environmental policy. the boston harbor, which is the dirtiest water way in america, tons of raw sewage go in there each and every day. what does the governor of missouri what has the governor massachusetts done about that? virtually -- what has the governor of massachusetts done about that? virtually nothing. then he has the audacity to go down to new jersey. he has the nerve to dump waste off the coast of new jersey. who has the environment interests? george bush and i do. >> this late conversion is interesting to me. [laughter] [applause] he talks about boston harbor and he says he's not done anything. the fact is that the has a $6 billion program under way on waste treatment and it was this administration that cut out the money early on to be able to clean up water and it impossible
to move ahead at that time on boston harbor. the democratic party is the authors of clean water, clean air, the superfund. i played a major role in passing the superfund legislation. and every environmental organization that i know, every major one, has now endorsed the dukakis-bentsen ticket. and i am one who just received the environmental war in texas for the work to have done to clean up the bays, clean up the water off the coast of texas. i think we know well who will help clean up this environment. the record is there. the history is there. and dukakis and bentsen will be committed to that. [applause] >> senator quayle, there has been a lot of talk about family. that was a principal theme in your acceptance speech. i would like to ask about the 65 million american children who live with their families in poverty. i would like you to describe to
the lotus the last time you may have visited with one of those families personally and had you explain to that family your votes against the school breakfast program, the school lunch program, and the expansion of the child immunization program. [applause] >> i have met with those people and i met with them in fort wayne, indiana at the food bank. you may be surprised. they did not ask those questions on those votes because they're glad that i took time out of my schedule to go down and talk about how we will get food bank going so they can be sure that a food bank goes into fort wayne, indiana. i have a very good record and the commitment to the core, to those -- to the poor, to those got a family. this administration and the george administration will be committed to eradicating
poverty. poverty has not gone up in this administration. it has not gone down much either. that means in a big challenge ahead of us. but let me tell you something, what we have done for the poor. what we have done for the poor is we passed the homeless bill. the mckinney act deals with homeless. the congress has cut the funding for the administration -- the congress has cut the funding that the administration has recommended. the biggest thing we have done the poverty in america is t tax simplification act of 1986. 6 million working poor families got off the payrolls. they are off of the tax-paying payroll because of that tax reform and they're keeping the tax money there. to help the poor, will have a commitment to the programs and those programs will go on and we're spending more in poverty programs today than we were in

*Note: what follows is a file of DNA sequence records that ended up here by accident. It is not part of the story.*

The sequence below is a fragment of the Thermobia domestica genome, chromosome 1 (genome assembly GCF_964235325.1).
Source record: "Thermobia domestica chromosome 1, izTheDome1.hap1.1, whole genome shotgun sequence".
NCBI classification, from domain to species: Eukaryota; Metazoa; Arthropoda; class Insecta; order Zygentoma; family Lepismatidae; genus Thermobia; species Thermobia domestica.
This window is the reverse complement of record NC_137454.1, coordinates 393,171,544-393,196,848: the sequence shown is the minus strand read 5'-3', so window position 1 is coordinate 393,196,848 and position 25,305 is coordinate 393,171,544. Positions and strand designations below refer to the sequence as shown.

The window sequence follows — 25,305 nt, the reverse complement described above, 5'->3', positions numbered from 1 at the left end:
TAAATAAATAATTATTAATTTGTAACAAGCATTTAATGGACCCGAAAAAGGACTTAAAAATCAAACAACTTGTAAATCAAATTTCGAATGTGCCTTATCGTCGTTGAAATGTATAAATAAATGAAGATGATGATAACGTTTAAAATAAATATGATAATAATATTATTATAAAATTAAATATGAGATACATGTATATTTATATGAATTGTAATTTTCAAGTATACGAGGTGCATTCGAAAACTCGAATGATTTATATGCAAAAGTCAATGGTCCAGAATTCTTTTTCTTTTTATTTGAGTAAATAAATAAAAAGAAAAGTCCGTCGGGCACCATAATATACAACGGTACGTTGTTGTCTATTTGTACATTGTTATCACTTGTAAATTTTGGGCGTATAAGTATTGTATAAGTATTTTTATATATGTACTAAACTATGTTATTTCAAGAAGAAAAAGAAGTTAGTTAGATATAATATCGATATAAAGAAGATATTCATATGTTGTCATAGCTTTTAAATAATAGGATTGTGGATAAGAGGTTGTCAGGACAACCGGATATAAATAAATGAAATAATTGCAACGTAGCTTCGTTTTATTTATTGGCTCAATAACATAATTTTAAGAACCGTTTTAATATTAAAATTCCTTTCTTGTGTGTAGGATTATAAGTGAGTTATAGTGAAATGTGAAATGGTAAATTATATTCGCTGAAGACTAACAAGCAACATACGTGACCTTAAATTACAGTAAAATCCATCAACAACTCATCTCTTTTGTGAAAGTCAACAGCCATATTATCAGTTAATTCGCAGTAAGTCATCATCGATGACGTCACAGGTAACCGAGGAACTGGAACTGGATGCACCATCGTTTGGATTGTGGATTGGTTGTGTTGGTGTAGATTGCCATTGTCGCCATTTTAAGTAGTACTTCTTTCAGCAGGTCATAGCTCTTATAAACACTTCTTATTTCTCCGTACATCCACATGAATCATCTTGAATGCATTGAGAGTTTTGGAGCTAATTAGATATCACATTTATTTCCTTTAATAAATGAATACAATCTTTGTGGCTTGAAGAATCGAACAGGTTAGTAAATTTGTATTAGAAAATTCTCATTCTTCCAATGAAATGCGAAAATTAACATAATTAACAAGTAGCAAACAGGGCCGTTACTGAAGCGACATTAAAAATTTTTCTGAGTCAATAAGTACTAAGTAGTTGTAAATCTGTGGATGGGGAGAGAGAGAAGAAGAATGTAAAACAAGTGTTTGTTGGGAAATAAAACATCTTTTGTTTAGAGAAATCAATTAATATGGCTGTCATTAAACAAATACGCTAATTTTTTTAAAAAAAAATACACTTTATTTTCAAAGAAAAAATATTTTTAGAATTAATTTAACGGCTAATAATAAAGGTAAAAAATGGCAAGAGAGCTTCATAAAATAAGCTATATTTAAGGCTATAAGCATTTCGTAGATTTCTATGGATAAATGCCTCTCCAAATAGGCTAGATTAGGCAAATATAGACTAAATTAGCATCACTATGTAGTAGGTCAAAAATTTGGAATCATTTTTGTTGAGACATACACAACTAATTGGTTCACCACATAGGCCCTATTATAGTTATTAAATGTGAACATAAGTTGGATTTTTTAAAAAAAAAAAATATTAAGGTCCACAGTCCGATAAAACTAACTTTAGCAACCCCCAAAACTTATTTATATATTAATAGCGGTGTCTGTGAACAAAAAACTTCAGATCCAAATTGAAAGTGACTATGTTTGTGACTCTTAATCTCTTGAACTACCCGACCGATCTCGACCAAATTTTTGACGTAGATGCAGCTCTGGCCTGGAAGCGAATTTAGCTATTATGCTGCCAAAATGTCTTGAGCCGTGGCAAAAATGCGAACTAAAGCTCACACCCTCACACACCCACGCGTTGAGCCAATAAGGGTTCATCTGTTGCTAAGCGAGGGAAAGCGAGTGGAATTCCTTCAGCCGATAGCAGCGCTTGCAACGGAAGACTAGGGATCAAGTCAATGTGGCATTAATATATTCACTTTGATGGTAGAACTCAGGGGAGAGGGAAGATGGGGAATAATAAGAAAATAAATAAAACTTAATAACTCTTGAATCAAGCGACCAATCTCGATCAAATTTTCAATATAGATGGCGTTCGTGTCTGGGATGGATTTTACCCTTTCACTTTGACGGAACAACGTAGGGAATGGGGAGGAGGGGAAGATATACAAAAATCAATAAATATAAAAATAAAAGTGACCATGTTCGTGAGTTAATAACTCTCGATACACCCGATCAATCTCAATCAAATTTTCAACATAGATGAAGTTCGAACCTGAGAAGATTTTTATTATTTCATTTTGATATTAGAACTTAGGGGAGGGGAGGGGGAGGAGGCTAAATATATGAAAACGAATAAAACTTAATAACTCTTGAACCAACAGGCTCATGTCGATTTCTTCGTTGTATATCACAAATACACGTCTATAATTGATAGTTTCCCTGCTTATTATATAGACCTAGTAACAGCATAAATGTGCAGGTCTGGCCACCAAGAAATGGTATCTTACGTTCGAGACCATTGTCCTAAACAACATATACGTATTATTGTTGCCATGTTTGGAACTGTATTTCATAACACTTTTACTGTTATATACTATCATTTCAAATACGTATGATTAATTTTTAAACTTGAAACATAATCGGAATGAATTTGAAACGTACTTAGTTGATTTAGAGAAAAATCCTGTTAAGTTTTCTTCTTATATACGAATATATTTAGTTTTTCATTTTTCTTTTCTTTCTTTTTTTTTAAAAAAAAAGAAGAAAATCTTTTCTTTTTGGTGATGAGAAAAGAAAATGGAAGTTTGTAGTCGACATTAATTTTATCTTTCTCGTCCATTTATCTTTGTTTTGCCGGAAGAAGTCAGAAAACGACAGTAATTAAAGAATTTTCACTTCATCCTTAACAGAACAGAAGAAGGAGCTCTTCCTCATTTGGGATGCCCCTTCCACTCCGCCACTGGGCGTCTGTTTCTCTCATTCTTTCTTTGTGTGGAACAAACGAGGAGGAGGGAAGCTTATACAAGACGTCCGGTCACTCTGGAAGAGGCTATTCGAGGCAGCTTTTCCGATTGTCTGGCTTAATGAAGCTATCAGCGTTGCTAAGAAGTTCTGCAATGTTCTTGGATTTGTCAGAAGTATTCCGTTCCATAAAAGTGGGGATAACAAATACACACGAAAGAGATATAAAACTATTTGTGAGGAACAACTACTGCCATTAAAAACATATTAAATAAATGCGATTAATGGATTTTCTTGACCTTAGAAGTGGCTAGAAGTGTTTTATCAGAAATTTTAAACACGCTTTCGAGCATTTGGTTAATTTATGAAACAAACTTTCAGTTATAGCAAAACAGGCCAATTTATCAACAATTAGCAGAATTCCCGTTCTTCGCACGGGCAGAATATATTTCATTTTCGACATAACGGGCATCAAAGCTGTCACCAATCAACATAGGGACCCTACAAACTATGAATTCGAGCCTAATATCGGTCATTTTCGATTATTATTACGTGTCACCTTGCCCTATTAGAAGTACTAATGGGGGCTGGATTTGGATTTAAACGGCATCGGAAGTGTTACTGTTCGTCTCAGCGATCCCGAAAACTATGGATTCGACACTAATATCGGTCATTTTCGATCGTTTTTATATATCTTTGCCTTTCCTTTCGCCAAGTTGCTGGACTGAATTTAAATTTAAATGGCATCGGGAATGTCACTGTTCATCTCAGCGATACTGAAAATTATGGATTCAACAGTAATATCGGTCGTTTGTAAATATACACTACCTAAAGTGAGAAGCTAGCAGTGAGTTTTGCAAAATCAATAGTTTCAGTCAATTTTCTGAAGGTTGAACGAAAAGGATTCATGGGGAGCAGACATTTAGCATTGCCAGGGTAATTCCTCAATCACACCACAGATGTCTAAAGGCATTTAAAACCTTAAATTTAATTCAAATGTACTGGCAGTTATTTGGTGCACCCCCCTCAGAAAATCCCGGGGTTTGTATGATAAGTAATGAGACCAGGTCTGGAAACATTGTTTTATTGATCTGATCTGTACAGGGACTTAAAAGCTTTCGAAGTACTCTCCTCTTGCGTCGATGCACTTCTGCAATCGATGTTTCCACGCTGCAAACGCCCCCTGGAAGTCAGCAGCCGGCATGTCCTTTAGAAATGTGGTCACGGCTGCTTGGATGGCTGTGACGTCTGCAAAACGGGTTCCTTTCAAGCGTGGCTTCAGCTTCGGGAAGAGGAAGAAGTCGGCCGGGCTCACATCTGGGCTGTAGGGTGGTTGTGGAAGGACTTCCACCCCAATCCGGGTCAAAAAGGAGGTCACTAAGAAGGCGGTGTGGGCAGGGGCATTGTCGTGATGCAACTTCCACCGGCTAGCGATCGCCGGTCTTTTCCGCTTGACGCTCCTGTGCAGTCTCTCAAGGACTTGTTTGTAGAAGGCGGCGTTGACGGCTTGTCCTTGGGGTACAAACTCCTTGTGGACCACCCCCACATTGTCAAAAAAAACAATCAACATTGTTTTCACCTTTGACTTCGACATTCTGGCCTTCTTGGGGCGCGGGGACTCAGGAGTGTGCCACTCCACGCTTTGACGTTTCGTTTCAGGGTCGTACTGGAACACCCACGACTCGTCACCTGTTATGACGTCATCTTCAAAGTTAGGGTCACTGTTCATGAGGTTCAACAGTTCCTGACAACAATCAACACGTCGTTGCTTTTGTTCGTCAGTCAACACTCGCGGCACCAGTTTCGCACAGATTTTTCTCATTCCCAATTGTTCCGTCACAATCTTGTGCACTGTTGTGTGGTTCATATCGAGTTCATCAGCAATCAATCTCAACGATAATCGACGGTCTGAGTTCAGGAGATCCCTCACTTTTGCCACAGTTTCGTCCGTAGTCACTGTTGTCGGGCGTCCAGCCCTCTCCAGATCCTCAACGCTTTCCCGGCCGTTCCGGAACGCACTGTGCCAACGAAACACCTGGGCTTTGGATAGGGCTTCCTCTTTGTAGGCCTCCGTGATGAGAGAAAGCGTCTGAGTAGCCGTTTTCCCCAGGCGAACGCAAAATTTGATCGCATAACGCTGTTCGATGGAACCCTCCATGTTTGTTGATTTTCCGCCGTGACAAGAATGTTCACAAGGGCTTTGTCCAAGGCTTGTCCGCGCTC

1981. that is a fact. the poverty program we will concentrate on is creating jobs and opportunities so that everyone will have the opportunities that they want. >> senator bentsen, your response. >> i find that very interesting. because he has been of no help at all when it comes to passing the most major welfare reform bill in the history of our country, one where we're working very hard to see that people can get off welfare, break that cycle, take a step up in life, learn the kinds of things that we did there to let them have medicaid for a year. that is a positive thing. what also frustrates me with the kind of report i just heard here is the kind of votes that he has passed against john nutrition programs. the fact that he has the tydeus me that we needed for further immunization, the denial of polio shots for kids of the
parents who cannot afford to get those shots. i believe -- i do not believe that is identifying with the concerned people in poverty. >> i want to identify your differences with michael dukakis. the copper is one of the controversial issues in foreign aid policy. you seem to be diametrically opposed on that. in a closed session of the u.s. senate, you made one of the most eloquent speeches on behalf of contra aid that anyone has made in the eight years of the reagan term. threat that to the fat the sandinista regime could pose to texas. >> gov. dukakis and i have disagreed on the contra program. no question about that. but my big difference with this
administration is they look at the contra aid program as the only way to resolve that poor -- a problem. they concentrate on that. i think we need to give peace a chance. that is why i have been a strong supporter of the ideas plan, a plan that won the nobel prize for the president of costa rica. i believe you have to work with leaders of those other central american countries and tried to bring about the democratization of nicaragua by negotiation, by pressure, by diplomatic pressure, that we ought to be trying that first appeared but in concentrating so much only on the contras, this administration has not paid enough attention on the rest of central america. we have a country of 85 million people sharing a 2000-mile border with the spirit with half of those people under the age of 15. a country that has had its standard of living cut by 50% in